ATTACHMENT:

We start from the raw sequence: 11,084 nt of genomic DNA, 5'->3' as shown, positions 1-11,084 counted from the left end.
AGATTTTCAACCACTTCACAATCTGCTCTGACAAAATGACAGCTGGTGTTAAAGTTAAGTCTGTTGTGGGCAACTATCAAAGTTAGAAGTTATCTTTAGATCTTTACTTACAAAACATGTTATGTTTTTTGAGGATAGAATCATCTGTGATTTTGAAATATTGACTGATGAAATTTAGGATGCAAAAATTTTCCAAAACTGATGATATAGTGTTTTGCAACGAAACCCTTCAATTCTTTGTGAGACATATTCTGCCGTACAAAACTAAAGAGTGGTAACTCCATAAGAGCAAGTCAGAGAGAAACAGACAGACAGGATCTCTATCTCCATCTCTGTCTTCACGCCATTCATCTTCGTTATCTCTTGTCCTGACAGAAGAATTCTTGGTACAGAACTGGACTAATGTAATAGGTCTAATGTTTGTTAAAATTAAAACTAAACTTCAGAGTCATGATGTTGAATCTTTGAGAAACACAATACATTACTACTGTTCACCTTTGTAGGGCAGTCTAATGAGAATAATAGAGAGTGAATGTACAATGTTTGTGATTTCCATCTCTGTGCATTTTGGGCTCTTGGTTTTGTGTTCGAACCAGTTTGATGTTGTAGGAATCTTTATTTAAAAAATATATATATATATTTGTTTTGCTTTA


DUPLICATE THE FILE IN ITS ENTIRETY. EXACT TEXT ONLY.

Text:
We start from the raw sequence: 11,084 nt of genomic DNA, 5'->3' as shown, positions 1-11,084 counted from the left end.
AGATTTTCAACCACTTCACAATCTGCTCTGACAAAATGACAGCTGGTGTTAAAGTTAAGTCTGTTGTGGGCAACTATCAAAGTTAGAAGTTATCTTTAGATCTTTACTTACAAAACATGTTATGTTTTTTGAGGATAGAATCATCTGTGATTTTGAAATATTGACTGATGAAATTTAGGATGCAAAAATTTTCCAAAACTGATGATATAGTGTTTTGCAACGAAACCCTTCAATTCTTTGTGAGACATATTCTGCCGTACAAAACTAAAGAGTGGTAACTCCATAAGAGCAAGTCAGAGAGAAACAGACAGACAGGATCTCTATCTCCATCTCTGTCTTCACGCCATTCATCTTCGTTATCTCTTGTCCTGACAGAAGAATTCTTGGTACAGAACTGGACTAATGTAATAGGTCTAATGTTTGTTAAAATTAAAACTAAACTTCAGAGTCATGATGTTGAATCTTTGAGAAACACAATACATTACTACTGTTCACCTTTGTAGGGCAGTCTAATGAGAATAATAGAGAGTGAATGTACAATGTTTGTGATTTCCATCTCTGTGCATTTTGGGCTCTTGGTTTTGTGTTCGAACCAGTTTGATGTTGTAGGAATCTTTATTTAAAAAATATATATATATATTTGTTTTGCTTTA